We cannot forget our own Olivia Johnson, who worked her way heroically through Bethel, and then went out there for one period, laboring gloriously. Then she came back in the flu epedemic [sic], and was stricken, and as she lay there looking up, and as her classmate, a girl, wept by her side, she said, ‘Don’t weep. I am going up there to see how it is, but send three in my place.’ I don’t know that those three have gone out yet,—in her place.20
(Erickson did attend Bethel, then returned to the Philippines as a missionary in 1948.)
Some of those same words show up in Wingblade’s 1961 memoirs. In a book that doesn’t even mention the death of his nephew Robert (an Army Air Force pilot whose Flying Fortress went down in the South Atlantic in February 1944), one chapter includes his version of Olivia Johnson’s story — an “imaginative testimony” that ended with his rendering of her last words:
Some will remember how during those last days before the Lord took me, a very dear friend of mine was a nurse at my side, and she began to weep. When I saw that she was weeping, I said, “Don’t cry. I am going up there to see how it is; but be sure to send three in my place to the Philippines.” I sometimes wonder whether three have gone out there in my place yet. I hope they have.
If they could only see the light of joy in those dusky faces of the young people of the Philippines that I have seen, I am sure that many would want to go.21
Whatever liberties Wingblade took, “Send three in my place” was fixed as a part of Bethel lore; under that same heading, Johnson’s story was retold again — less imaginatively, but more believably — in Diana Magnuson and G.W. Carlson’s 1997 history of the school.22 In a more recent institutional history, the same historians again mentioned Johnson — less to argue for the connection between education and missions than to illustrate that women have played important roles throughout the history of Bethel.23
— Chris Gehrz
1 Robert Tracy McKenzie, The First Thanksgiving: What the Real Story Tells Us About Loving God and Learning from History (Downers Grove, IL: IVP Academic, 2013), p. 27.
2 John Lewis Gaddis, The Landscape of History: How Historians Map the Past (New York: Oxford University Press, 2002), p. 45.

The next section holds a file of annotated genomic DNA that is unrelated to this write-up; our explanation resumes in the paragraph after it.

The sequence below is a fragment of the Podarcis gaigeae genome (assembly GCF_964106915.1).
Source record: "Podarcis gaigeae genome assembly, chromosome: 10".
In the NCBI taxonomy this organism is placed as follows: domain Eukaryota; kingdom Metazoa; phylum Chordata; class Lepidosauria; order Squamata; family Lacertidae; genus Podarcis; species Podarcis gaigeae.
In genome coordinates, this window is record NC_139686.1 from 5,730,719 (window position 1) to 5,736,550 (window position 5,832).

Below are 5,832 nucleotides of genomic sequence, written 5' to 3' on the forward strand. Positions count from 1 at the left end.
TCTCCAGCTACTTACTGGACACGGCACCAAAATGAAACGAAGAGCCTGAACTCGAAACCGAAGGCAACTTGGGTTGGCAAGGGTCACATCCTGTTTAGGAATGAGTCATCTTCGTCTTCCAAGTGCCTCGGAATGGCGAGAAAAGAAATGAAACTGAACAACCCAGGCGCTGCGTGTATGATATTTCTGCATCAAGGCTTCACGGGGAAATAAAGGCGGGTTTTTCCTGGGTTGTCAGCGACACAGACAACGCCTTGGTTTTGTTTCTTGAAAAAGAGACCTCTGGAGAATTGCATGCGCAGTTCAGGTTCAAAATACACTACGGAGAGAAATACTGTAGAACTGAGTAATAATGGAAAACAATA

4 On the protracted transition from Swedish to English at Bethel, see Norris A. Magnuson, Missionsskolan: The History of an Immigrant Theological School (St. Paul, MN: Bethel Theological Seminary, 1982), pp. 76-78.
6 Copy of story from The St. Paul Dispatch, [May 1918], in A. J. Wingblade Papers, box labeled “Principal Academy – A.J. Wingblade – Misc. 1916-1931,” folder labeled “Soldiers and Nurses, 2 of 2,” The History Center: Archives of the Baptist General Conference and Bethel University (hereafter HC).
8 Stéphane Audoin-Rouzeau and Annette Becker, 14-18: Understanding the Great War, trans. Catherine Temerson (New York: Hill and Wang, 2002), pp., 177, 179.
11 Jay Winter, Sites of memory, sites of mourning: The Great War in European cultural history (Cambridge: Cambridge University Press, 1995), p. 78.
13 The Lutheran Memorial Center at Concordia University-St. Paul was dedicated in 1953 as a veterans’ memorial: http://www.csp.edu/about/mission-vision-promise/history.
14 “Minneapolis, Minnesota,” Influenza Encyclopedia, University of Michigan Center for the History of Medicine and University of Michigan Library, http://www.influenzaarchive.org/cities/city-minneapolis.html.
15 Letter, A.J. Wingblade to Carl Vingren, Feb. 6, 1920, A.J. Wingblade Papers, box labeled “Principal Academy – A.J. Wingblade – Misc. 1916-1931,” folder labeled “Soldiers and Nurses, 2 of 2,” HC.
16 Dahlby and Ostergren’s service records are among those in the A.J Wingblade papers, same file as the note above.
19 Diary of G. Arvid Hagstrom, Jan. 18 and 26, 1919, Hagstrom Papers, box 8B, HC.
20 Letter, Henry Wingblade to Agnes Erickson, undated [October 1945], Hagstrom Papers, “Correspondence 3: Correspondence with Military Personnel, WWII” box, Folder 12, HC.
22 G. William Carlson and Diana L. Magnuson, Persevere, Läsare, and Clarion: Celebrating Bethel’s 125th Anniversary (St. Paul: Bethel College and Seminary, 1997), p. 30.
23 G. William Carlson and Diana Magnuson, “Bethel College and Seminary on the Move,” in Five Decades of Growth and Change, 1952-2002: The Baptist General Conference and Bethel College and Seminary, eds. James and Carole Spickelmier (St. Paul: The History Center, 2010), p. 48.